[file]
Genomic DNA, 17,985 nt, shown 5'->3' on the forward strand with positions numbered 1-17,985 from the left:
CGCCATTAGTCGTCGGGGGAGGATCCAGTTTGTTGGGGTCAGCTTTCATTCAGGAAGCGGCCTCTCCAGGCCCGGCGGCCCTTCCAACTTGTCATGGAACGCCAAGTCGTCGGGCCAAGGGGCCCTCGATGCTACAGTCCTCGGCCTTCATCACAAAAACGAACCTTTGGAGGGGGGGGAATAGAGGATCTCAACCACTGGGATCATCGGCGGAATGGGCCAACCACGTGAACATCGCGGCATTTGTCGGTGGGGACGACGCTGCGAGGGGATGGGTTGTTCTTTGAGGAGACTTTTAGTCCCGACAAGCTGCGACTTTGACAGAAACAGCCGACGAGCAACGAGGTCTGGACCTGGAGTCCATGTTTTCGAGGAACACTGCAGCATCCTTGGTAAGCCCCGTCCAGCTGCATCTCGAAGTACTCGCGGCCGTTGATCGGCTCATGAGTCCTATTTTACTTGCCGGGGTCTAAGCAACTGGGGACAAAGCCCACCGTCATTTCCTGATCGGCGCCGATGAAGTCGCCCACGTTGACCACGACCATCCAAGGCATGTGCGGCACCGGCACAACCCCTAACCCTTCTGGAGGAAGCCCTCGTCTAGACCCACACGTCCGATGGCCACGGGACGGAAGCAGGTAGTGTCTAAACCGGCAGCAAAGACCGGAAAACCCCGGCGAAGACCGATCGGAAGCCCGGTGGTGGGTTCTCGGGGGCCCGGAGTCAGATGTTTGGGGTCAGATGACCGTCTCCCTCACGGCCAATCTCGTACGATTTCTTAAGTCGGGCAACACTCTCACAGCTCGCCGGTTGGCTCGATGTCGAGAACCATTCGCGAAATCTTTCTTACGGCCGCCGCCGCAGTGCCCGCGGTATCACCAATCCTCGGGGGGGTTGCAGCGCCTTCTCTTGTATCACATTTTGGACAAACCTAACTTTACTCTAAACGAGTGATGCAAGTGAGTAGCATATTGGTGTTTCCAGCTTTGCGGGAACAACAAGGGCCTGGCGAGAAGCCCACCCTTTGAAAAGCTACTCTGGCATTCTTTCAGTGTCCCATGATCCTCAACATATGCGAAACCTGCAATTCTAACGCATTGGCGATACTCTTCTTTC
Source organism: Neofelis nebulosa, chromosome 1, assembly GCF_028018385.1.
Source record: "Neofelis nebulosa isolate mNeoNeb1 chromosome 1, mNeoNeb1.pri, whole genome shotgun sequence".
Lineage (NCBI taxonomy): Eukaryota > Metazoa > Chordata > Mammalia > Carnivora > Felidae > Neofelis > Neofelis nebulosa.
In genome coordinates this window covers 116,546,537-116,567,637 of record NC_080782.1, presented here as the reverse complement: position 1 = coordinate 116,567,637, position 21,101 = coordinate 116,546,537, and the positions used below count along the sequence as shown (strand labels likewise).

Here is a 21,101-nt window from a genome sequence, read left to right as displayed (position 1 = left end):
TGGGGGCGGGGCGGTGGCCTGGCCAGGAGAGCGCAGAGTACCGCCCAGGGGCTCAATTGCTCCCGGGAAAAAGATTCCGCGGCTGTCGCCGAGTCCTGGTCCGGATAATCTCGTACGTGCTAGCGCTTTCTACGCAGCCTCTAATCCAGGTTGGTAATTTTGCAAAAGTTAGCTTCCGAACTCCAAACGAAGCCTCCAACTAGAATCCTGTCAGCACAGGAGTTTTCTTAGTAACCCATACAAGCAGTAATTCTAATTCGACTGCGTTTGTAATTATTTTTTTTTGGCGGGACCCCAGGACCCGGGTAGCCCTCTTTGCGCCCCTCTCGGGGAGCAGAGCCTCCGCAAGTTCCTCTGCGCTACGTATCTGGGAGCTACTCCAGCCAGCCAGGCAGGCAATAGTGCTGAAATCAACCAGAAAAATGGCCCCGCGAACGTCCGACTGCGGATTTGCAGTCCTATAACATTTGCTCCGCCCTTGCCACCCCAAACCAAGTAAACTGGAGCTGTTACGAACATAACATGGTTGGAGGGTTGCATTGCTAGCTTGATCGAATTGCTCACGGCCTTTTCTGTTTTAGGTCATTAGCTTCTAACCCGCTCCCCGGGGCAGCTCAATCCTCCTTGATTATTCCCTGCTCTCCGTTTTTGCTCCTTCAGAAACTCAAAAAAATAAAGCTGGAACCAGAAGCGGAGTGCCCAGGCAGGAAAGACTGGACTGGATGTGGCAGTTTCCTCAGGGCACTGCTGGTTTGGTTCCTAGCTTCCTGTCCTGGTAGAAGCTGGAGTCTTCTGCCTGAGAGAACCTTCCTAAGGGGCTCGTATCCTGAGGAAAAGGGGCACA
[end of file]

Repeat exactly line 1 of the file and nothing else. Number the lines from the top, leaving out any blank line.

Genomic DNA, 17,985 nt, shown 5'->3' on the forward strand with positions numbered 1-17,985 from the left: